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Suppose I connect to the Wi-Fi of a company I trust enough to give them my credit card number (say, my local airport). When I connect to their Wi-Fi network, my web browser gets redirected from any page to their captive payment page.

With luck, they'd be using a company-owned domain and HTTPS. If I'm really lucky, it might even be an EV certificate with the company name on it.

It seems that some phones, in particular the current version of iOS, show any such captive forms in a special interface, instead of the standard browser. As best as I can tell from the official guide, there is no way in this special interface to check the SSL certificate. It shows the domain, but not the certificate status.

Does this interface only work if the portal uses HTTPS and the certificate is valid? Is there some way to see the actual certificate, or at least whether it's a domain certificate or EV? It's not uncommon for companies to use a weird separate domain that you can't know is theirs off the top of your head, but if they used EV on it then you have some confidence that it's theirs.

  • You're sending credit card info over WiFi in an airport? Ew. – Iszi May 21 '15 at 15:20
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    @Iszi over HTTPS after verifying the EV certificate to a company I also trust with my credit card at home - sure, why not? I'd love to authorize a one-off payment instead, but alas credit card systems aren't quite there yet. – RomanSt May 21 '15 at 16:04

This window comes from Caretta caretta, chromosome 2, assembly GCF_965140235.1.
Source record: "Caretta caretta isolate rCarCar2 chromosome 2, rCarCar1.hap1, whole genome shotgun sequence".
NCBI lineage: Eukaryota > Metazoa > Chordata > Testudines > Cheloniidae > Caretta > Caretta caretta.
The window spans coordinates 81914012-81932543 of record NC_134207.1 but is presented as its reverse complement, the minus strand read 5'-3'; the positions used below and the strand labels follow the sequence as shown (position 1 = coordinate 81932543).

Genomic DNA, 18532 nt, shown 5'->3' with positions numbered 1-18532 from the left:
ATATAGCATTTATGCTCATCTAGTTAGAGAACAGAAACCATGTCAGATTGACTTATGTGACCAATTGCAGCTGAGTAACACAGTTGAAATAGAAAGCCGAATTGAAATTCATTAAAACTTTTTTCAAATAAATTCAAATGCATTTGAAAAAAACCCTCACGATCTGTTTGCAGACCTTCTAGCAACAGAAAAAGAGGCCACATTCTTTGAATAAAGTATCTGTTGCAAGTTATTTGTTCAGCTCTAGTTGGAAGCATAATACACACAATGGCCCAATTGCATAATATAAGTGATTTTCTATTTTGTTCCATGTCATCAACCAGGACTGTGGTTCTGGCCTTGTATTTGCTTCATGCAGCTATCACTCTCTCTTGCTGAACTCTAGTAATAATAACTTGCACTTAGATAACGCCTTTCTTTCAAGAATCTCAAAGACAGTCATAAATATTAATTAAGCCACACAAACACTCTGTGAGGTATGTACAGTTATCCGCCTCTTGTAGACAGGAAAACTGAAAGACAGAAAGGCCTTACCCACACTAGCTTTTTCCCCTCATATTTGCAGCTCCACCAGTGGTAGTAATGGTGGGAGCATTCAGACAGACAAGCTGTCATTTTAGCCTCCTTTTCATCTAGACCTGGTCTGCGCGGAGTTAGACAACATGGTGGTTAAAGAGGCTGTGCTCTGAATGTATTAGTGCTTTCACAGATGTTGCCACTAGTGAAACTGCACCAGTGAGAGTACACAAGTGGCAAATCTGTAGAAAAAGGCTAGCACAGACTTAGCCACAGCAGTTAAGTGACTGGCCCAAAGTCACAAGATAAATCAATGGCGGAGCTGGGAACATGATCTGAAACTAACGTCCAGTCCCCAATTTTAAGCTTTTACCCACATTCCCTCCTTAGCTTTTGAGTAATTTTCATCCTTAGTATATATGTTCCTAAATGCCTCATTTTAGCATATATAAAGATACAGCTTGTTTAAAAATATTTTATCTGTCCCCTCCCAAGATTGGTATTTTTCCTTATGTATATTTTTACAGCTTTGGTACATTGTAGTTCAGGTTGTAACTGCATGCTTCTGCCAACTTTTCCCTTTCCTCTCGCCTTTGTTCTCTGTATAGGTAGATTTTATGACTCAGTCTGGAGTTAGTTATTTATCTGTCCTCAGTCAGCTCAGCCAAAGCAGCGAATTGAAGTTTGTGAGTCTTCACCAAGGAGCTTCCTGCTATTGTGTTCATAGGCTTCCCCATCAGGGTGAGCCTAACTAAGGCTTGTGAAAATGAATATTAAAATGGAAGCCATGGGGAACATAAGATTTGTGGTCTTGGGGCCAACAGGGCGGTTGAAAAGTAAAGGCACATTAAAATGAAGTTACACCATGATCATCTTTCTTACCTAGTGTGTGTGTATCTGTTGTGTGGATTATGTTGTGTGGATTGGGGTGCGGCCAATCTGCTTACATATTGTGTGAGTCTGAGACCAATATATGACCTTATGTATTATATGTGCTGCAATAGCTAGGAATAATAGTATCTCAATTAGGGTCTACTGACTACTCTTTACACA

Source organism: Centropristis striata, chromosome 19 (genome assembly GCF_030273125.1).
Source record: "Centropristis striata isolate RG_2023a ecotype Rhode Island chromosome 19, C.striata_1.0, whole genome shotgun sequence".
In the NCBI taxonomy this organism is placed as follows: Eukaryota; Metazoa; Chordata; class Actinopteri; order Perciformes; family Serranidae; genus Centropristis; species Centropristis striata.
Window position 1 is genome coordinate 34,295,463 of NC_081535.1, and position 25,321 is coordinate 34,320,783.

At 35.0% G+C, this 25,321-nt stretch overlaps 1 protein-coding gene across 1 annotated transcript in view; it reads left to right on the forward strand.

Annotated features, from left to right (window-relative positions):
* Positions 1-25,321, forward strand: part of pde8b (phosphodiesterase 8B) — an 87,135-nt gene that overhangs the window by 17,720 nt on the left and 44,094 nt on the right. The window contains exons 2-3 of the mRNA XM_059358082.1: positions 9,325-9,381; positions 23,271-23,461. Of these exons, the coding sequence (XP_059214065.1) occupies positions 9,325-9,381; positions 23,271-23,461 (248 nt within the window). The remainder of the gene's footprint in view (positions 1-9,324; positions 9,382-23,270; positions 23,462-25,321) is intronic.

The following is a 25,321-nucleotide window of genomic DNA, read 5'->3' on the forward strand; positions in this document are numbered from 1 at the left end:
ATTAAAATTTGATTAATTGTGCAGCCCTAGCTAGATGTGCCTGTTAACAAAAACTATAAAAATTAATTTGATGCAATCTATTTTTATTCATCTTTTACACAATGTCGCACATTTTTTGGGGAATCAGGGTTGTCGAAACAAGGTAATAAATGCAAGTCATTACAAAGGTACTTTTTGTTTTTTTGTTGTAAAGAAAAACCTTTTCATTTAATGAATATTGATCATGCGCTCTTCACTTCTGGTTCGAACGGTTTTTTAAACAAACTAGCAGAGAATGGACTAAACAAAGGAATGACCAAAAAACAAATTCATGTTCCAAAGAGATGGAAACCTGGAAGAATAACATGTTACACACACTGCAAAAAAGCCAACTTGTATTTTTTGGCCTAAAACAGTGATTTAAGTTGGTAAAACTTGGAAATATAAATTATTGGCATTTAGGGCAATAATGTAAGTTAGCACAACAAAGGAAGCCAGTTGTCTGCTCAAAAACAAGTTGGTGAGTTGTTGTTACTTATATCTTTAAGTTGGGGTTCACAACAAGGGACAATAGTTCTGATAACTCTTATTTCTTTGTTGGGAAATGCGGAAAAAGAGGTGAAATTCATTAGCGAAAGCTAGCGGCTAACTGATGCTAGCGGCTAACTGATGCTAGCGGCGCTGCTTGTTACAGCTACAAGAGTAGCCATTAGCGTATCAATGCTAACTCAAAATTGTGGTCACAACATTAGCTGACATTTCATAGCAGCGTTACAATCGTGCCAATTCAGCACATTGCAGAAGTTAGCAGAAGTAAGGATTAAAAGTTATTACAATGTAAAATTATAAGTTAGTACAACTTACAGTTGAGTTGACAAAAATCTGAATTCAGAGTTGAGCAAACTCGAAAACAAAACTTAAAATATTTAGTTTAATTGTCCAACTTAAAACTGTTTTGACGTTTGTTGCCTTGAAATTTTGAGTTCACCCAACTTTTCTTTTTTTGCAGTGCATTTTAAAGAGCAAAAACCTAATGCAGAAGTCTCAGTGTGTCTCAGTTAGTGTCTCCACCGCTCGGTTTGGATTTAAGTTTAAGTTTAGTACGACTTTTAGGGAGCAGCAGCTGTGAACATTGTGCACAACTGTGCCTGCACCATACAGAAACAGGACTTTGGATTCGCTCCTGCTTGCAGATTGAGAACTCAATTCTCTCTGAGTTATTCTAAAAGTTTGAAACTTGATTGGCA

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I'll let someone else answer about how the iOS captive portal interface displays certificate status and whether the captive portal is served over HTTPS, but I do know a solution.

When connecting to an open Wi-Fi, dismiss the captive portal sheet then click on the network entry's "i" icon on the right in the Wi-Fi network list. That will display properties for the network and will include a "Auto login" toggle which controls whether iOS tries to detect and handle the captive portal. Turn it off. That way, iOS will connect to the network and you'll be able to use the standard Safari browser to log in to the captive portal, which displays a lock icon if the page is served over HTTPS.

An even better solution would be to push your public Wi-Fi provider into using EAP to authenticate users instead of horrible and insecure captive portals.

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I'm sure that Apple tries to make it secure but there's no real way to know exactly how they define "secure". As it sounds like you have some fairly strict requirements for considering such a connection secure, I'd assume that what the OS provides is using a lower standard.

So, if you can, open the page in your browser and perform your standard security checks rather than using the OS's functionality.

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